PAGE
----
Science Fair Project Encyclopedia
Stac Electronics was an engineering company founded in 1984 by four friends at Caltech. Headquartered in Carlsbad, California, the company developed interesting hardware and software technology, but struggled financially, until the release of Stacker disk compression software in 1990. This product was a runaway hit in the days when disk drives had small capacities (20 to 80 megabytes) and were very expensive. Stacker doubled disk capacity (on average), and usually increased disk performance by reducing the amount of data that had to be read or written. Stac sold several million units of Stacker over the product's lifetime.
In 1993, Microsoft released MS-DOS 6.0, which included a disk compression program called DoubleSpace. Stac accused Microsoft of infringing its disk compression patent. Eventually, the case came to a jury trial, and the jury ruled in Stac's favor. Shortly thereafter, Stac and Microsoft reached a settlement that resulted in Microsoft making an investment in Stac and paying millions of dollars over several years. Perhaps the most interesting aspect of this case was the fact that Stac was able to get a preliminary injunction issued, stopping the sales of DOS until Microsoft could release a modified version without the offending code.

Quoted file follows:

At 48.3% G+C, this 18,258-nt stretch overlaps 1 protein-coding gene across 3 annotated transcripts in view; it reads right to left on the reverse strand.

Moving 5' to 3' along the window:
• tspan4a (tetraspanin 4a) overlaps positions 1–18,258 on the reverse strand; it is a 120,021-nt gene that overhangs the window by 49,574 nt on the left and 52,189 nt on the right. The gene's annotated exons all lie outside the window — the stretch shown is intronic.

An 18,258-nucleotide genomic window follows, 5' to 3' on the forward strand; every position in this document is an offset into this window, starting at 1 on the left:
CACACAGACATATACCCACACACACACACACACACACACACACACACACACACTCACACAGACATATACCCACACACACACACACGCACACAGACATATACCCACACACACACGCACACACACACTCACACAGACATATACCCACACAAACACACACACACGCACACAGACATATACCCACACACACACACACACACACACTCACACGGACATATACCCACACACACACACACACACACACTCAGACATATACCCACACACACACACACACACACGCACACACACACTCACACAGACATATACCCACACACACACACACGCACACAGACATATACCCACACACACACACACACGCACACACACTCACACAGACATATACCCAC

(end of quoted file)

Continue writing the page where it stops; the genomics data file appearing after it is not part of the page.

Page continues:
After settling the lawsuit with Microsoft, Stac struggled to find its way as a public company. It had some successes, perhaps most notably with an acquired remote control product called "ReachOut". It invented a disk-based backup product for workstations and laptops, and marketed this product first as "Replica NDM" and later as "eSupport Essentials". The company renamed itself to "Previo", and tried to reposition itself as a technology provider to helpdesk and support organizations. This effort was pursued while the dot-com bubble was bursting, and in 2002 the company finally threw in the towel. In an unusual move, rather than spend all its cash, the company sold off its technology (to Altiris ) and returned its cash to its shareholders before dissolving.
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